A card sharp (also cardsharp, card shark or cardshark, sometimes hyphenated) is a person who uses skill and/or deception to win at poker or other card games. “Sharp” and “shark” spellings have varied over time and by region.
The label is not always intended as pejorative, and is sometimes used to refer to practitioners of card tricks for entertainment purposes. In general usage, principally in American English and more commonly with the “shark” spelling, the term has also taken on the meaning of an expert card gambler who takes advantage of less-skilled players, also called an advantage player, without any implication of actual cheating at cards, in much the same way that “pool shark” or “pool hustler” can (especially when used by non-players) be intended to refer to a skilled player rather than a cheater or swindler.
A card sharp or shark (by either of the gambling-related definitions) may be a “rounder” who travels, seeking out high-stakes games in which to gamble.
According to the prevailing etymological theory, the term “shark”, originally meaning “parasite” or “one who preys upon others”(cf. loan shark), derives from German Schorke or Schurke (‘rogue’ or ‘rascal’), as did the English word “shirk”. “Sharp” developed in the 17th century from this meaning of “shark” (as apparently did the use of “shark” as a name for the fish), but the phrase “card sharp” predates the variant “card shark”.The original connotation was negative, meaning “swindler” or “cheat”, regardless of spelling, with the more positive connotations of “expert” or “skilled player” arising later, and not supplanting the negative ones.”Card sharp” and “card shark” are synonymous,although American English is somewhat, but informally, beginning to favor “shark” as a positive term versus “sharp” as a negative one.(However, not all American dictionaries agree with this,and some suggest the opposite.)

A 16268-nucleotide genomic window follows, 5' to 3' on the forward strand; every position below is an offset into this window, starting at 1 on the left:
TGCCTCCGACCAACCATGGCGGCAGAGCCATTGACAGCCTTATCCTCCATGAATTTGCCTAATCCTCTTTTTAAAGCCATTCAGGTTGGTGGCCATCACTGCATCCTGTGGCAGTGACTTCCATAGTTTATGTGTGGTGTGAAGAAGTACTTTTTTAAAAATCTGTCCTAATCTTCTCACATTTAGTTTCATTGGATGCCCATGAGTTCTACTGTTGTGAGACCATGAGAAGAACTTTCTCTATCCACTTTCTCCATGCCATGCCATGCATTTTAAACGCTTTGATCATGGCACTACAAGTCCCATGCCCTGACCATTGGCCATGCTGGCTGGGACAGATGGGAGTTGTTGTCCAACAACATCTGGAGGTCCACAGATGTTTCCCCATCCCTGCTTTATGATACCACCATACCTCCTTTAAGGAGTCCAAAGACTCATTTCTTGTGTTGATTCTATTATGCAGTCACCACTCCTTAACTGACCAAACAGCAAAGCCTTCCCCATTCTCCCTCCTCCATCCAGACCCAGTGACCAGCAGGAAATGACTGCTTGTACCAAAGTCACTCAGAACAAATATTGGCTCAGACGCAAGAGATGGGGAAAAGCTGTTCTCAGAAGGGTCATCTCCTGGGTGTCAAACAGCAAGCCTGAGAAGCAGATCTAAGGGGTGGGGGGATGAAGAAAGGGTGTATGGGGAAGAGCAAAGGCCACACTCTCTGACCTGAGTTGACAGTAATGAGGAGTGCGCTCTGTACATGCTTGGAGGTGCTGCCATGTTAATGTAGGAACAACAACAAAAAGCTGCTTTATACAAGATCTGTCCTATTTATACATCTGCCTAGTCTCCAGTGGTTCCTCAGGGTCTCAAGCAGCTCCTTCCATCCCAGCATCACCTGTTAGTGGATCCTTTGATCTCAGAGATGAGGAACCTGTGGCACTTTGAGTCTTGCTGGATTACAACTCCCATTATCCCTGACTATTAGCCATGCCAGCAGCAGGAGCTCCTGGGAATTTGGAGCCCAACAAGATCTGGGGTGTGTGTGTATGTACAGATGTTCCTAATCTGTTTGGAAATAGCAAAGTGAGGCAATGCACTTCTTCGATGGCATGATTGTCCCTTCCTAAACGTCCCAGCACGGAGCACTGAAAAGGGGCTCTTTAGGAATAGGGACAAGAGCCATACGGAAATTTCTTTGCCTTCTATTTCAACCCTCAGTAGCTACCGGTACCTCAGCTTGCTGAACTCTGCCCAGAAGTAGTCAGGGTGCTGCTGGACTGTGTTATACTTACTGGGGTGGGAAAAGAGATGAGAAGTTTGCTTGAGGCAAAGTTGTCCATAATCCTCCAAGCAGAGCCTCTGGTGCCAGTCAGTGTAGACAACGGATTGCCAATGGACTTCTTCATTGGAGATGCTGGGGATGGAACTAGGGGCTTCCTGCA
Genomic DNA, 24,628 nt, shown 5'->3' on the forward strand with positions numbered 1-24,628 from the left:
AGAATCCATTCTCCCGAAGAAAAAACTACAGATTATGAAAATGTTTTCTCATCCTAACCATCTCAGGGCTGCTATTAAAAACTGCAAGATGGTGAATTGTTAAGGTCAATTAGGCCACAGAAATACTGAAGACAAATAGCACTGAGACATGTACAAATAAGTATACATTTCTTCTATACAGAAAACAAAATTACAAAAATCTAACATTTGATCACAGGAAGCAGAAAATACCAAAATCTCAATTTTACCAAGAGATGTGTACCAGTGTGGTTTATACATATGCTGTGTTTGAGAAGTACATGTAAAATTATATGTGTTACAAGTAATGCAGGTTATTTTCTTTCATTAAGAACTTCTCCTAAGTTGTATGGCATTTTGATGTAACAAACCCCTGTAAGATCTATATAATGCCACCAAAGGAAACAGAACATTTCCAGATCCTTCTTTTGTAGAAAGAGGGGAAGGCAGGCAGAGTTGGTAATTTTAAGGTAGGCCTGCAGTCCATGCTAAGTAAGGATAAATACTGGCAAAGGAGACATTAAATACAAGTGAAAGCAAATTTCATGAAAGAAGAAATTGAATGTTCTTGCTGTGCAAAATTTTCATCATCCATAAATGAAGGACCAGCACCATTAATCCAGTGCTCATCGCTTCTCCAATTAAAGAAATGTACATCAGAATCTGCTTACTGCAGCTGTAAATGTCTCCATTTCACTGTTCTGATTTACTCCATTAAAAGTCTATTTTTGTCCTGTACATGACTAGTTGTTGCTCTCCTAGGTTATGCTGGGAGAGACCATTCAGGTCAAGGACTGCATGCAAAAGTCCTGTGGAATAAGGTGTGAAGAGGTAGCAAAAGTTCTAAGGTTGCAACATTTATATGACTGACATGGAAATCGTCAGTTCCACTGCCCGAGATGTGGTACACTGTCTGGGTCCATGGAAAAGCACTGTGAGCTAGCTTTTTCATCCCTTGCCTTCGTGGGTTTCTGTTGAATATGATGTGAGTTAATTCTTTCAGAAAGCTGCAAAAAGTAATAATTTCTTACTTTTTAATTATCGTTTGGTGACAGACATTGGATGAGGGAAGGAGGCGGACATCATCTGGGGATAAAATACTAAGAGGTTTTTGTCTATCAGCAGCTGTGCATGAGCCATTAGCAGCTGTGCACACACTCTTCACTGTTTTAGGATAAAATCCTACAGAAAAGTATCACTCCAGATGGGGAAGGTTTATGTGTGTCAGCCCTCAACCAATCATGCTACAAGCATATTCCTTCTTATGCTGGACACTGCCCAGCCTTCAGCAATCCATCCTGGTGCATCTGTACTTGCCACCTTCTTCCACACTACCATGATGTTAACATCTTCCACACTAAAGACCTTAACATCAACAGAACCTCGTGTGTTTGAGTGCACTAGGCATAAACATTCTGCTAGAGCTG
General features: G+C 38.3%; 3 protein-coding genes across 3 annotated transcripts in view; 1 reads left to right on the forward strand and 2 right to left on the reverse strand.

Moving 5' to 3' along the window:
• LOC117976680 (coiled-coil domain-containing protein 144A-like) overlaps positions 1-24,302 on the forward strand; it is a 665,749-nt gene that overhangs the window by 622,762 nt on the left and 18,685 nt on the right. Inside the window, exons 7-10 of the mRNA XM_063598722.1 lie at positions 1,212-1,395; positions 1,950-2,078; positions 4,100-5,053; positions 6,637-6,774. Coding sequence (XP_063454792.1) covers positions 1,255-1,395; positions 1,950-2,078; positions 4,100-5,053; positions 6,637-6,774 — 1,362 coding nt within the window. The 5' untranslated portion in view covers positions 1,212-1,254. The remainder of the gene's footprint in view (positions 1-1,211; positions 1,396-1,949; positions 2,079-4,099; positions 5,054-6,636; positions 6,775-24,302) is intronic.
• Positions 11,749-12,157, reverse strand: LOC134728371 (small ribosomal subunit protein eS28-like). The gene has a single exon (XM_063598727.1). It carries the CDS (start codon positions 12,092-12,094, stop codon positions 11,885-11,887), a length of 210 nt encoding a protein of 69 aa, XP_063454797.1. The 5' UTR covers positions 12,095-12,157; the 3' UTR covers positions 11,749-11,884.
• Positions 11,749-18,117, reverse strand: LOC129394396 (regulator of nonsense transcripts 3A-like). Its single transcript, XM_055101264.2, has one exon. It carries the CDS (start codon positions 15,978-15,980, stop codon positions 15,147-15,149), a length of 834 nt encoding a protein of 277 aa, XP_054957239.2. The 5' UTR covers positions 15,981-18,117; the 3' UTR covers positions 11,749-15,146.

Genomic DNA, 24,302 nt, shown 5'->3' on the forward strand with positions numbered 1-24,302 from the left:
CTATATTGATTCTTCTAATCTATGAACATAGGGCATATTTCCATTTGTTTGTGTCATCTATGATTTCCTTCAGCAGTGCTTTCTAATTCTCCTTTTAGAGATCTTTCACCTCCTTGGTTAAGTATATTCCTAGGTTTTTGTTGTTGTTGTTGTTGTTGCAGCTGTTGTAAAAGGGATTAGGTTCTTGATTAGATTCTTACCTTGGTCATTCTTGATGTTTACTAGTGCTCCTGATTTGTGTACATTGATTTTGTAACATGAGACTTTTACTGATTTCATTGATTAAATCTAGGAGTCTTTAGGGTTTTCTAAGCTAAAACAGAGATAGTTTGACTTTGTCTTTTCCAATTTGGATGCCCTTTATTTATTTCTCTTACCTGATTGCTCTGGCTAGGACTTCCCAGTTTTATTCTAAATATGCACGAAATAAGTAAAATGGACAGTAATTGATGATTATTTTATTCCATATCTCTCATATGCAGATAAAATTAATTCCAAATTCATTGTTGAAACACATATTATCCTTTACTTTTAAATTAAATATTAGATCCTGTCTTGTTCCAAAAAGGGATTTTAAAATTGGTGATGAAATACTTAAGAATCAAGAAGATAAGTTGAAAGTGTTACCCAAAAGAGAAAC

Phrasefinder puts “card sharp” (or “-sharper”) as the slightly earlier usage, with an 1859 citation for “card-sharper” and “card-sharp” in both Britain and in the US, while “card-shark” is cited to 1893 in the US.